* Christopher is based in Hong Kong and is a member of the Lib Dems Overseas. (We have anonymised this author due to restrictions imposed in Hong Kong via the National Security Law.)

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3 Comments

  • Mel Borthwaite 28th Apr '23 - 6:52pm

    I realise this may be a minority view in the Party, but I understand why the Chinese government wishes to see reunification with those parts of China that were able to resist being taken over by the Chinese Communist Party in 1949. The international community must make clear that China will lose so much if it seeks to achieve this by military force that it will decide to not resort to an invasion to achieve its objective.

  • The International Court of Justice was asked by the United Nations General Assembly to give its opinion on whether the Kosovan declaration of independence was in accordance with international law. This was the first time that an attempted secession had been the direct subject of a judicial process before the ICJ.
    The Court found that the declaration was not prohibited by international law, because no international law rule operated to forbid either such declarations in general or this declaration in particular. In so finding, the Court made a notable finding, that territorial integrity is confined to the sphere of inter-State relations, and that non-State actors are non bound by the prohibition on any action which would impair the territorial integrity of States.
    The declaration of independence of Crimea makes no direct mention of self-determination, rather premising its claim to authorisation on the judgement of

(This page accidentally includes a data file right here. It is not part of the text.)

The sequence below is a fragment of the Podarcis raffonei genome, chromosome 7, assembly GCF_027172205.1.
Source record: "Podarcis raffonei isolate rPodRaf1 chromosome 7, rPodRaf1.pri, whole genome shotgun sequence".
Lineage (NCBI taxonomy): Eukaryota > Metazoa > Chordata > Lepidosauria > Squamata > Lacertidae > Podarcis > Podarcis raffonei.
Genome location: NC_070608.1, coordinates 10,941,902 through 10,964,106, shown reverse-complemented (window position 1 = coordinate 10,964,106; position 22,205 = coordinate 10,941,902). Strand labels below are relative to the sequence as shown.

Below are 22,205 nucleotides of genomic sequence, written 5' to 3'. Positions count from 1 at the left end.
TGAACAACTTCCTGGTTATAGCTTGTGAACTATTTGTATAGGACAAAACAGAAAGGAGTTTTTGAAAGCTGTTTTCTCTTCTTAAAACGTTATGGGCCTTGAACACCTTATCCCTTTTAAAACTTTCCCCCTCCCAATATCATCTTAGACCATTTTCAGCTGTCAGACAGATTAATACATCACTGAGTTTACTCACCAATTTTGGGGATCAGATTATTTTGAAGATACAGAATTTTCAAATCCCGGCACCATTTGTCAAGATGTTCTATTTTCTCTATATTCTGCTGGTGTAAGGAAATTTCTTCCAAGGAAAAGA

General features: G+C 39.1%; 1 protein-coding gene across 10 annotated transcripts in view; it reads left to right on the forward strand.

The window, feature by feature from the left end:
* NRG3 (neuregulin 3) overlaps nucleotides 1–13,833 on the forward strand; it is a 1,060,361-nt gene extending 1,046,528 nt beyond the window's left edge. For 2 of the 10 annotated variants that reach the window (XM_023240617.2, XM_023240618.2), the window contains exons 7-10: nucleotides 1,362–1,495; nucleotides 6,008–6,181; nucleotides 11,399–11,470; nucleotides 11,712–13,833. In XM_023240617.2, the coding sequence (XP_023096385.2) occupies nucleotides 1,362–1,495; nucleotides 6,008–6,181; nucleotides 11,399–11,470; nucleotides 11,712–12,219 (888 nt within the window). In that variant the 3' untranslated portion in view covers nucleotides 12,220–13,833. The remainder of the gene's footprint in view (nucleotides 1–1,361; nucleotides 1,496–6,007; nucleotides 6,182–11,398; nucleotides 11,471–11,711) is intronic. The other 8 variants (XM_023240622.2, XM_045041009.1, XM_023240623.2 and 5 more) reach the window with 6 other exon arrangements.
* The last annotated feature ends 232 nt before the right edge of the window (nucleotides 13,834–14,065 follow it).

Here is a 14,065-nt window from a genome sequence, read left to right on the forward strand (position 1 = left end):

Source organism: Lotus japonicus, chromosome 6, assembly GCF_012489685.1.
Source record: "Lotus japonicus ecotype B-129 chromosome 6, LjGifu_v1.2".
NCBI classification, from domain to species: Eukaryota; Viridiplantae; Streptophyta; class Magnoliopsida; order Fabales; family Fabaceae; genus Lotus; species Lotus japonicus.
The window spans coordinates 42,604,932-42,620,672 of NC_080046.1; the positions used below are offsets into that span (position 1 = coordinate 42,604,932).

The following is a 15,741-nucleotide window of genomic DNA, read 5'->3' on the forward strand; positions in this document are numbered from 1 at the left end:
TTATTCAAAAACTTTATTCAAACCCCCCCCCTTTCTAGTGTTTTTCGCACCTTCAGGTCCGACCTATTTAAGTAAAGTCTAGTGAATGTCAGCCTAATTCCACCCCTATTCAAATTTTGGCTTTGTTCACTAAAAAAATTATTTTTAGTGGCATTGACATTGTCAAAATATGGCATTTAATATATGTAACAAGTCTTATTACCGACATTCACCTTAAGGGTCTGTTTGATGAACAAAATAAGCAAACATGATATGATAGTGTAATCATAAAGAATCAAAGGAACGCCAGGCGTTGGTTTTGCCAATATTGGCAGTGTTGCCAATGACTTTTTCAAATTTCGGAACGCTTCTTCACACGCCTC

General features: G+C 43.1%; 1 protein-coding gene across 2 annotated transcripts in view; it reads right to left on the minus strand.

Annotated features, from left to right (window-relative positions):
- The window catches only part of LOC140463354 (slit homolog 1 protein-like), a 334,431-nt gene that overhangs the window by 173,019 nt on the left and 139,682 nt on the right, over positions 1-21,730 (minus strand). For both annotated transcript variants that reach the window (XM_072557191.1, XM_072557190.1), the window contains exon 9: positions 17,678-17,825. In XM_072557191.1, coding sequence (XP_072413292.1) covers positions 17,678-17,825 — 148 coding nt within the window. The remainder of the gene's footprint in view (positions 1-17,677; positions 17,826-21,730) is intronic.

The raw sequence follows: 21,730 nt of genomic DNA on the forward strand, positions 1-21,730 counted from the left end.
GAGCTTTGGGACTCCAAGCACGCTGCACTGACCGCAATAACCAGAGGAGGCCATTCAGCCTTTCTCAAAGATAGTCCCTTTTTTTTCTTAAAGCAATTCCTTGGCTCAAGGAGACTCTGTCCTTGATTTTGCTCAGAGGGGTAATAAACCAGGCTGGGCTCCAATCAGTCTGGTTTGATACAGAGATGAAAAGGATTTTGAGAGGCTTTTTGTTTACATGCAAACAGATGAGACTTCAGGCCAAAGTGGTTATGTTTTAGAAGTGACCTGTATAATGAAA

the Kosovo advisory opinion.
    An attack on Taiwan would likely trigger a right to secede in extremis under the doctrine of remedial secession and recognition of Taiwan’s sovereignty in these circumstances would be justified under International law.
    The CCP may well succeed in convincing the KMT to adopt a policy of reunification avoiding any armed conflict. In the absence of such political cooperation, strategic ambiguity (i.e. the status quo) probably remains the best option for both Taiwan and the CCP.

  • Andrew Tampion 30th Apr '23 - 8:16am

    I don’t know enough about the politics of either the Peoples Republic of China (AKA China) or the Republic of Chins (AKA Taiwan) so I can’t comment on the likelihood of an invasion or Taiwan’s will to resist. So I will leave that to people better qualified.
    However what this article overlooks is the risks of a failed invasion to China, to Xi Jinping and also to the Chinese Communist Party (CCP). An opposed seaborn invasion is very risk and even with air and naval superiority is not guaranteed of success. If America defends Taiwan then neither air nor naval superiority can be assumed. Suppose an invasion is attempted on the same scale as the Normandy Landings and fail. There would be tens of thousands of Chinese casualties, many at sea and bodies washing up all along the southern Chinese coast for months. In addition thousands possibly tens of thousands of Red Army soldiers who did manage to land captured. Such losses could not be concealed.
    China is a tyranny. A catarophic failure on that scale could easily bring down the Chinese government, possibly the CCP itself. If that happened President Xi and the rest of the Politburo could easily find themselves hanging from lampposts in Beijing.